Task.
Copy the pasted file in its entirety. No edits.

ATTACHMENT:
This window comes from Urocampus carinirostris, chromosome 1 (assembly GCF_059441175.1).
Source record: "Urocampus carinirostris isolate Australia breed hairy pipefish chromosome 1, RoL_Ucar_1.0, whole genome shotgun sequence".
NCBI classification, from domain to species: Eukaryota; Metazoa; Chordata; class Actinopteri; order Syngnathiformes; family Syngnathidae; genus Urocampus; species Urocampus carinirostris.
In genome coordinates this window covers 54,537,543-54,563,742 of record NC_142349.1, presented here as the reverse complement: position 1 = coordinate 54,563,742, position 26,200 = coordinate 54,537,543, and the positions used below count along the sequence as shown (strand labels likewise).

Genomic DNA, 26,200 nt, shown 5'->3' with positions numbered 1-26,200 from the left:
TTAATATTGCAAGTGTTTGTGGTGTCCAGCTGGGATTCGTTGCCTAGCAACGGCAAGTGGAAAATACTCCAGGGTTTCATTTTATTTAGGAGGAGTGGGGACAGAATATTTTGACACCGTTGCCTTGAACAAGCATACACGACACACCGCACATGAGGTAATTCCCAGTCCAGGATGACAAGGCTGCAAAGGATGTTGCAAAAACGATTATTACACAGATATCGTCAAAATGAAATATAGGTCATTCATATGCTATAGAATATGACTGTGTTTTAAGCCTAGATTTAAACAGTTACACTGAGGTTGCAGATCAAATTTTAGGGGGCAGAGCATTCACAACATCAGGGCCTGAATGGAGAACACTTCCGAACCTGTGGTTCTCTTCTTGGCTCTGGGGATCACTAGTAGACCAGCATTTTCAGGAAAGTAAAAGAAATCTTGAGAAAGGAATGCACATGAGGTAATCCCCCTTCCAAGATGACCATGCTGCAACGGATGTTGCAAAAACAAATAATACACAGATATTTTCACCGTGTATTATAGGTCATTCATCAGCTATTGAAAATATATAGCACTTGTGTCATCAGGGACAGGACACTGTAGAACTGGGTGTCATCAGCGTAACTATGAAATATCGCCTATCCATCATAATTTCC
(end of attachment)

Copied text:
This window comes from Urocampus carinirostris, chromosome 1 (assembly GCF_059441175.1).
Source record: "Urocampus carinirostris isolate Australia breed hairy pipefish chromosome 1, RoL_Ucar_1.0, whole genome shotgun sequence".
NCBI classification, from domain to species: Eukaryota; Metazoa; Chordata; class Actinopteri; order Syngnathiformes; family Syngnathidae; genus Urocampus; species Urocampus carinirostris.
In genome coordinates this window covers 54,537,543-54,563,742 of record NC_142349.1, presented here as the reverse complement: position 1 = coordinate 54,563,742, position 26,200 = coordinate 54,537,543, and the positions used below count along the sequence as shown (strand labels likewise).

Genomic DNA, 26,200 nt, shown 5'->3' with positions numbered 1-26,200 from the left:
TTAATATTGCAAGTGTTTGTGGTGTCCAGCTGGGATTCGTTGCCTAGCAACGGCAAGTGGAAAATACTCCAGGGTTTCATTTTATTTAGGAGGAGTGGGGACAGAATATTTTGACACCGTTGCCTTGAACAAGCATACACGACACACCGCACATGAGGTAATTCCCAGTCCAGGATGACAAGGCTGCAAAGGATGTTGCAAAAACGATTATTACACAGATATCGTCAAAATGAAATATAGGTCATTCATATGCTATAGAATATGACTGTGTTTTAAGCCTAGATTTAAACAGTTACACTGAGGTTGCAGATCAAATTTTAGGGGGCAGAGCATTCACAACATCAGGGCCTGAATGGAGAACACTTCCGAACCTGTGGTTCTCTTCTTGGCTCTGGGGATCACTAGTAGACCAGCATTTTCAGGAAAGTAAAAGAAATCTTGAGAAAGGAATGCACATGAGGTAATCCCCCTTCCAAGATGACCATGCTGCAACGGATGTTGCAAAAACAAATAATACACAGATATTTTCACCGTGTATTATAGGTCATTCATCAGCTATTGAAAATATATAGCACTTGTGTCATCAGGGACAGGACACTGTAGAACTGGGTGTCATCAGCGTAACTATGAAATATCGCCTATCCATCATAATTTCC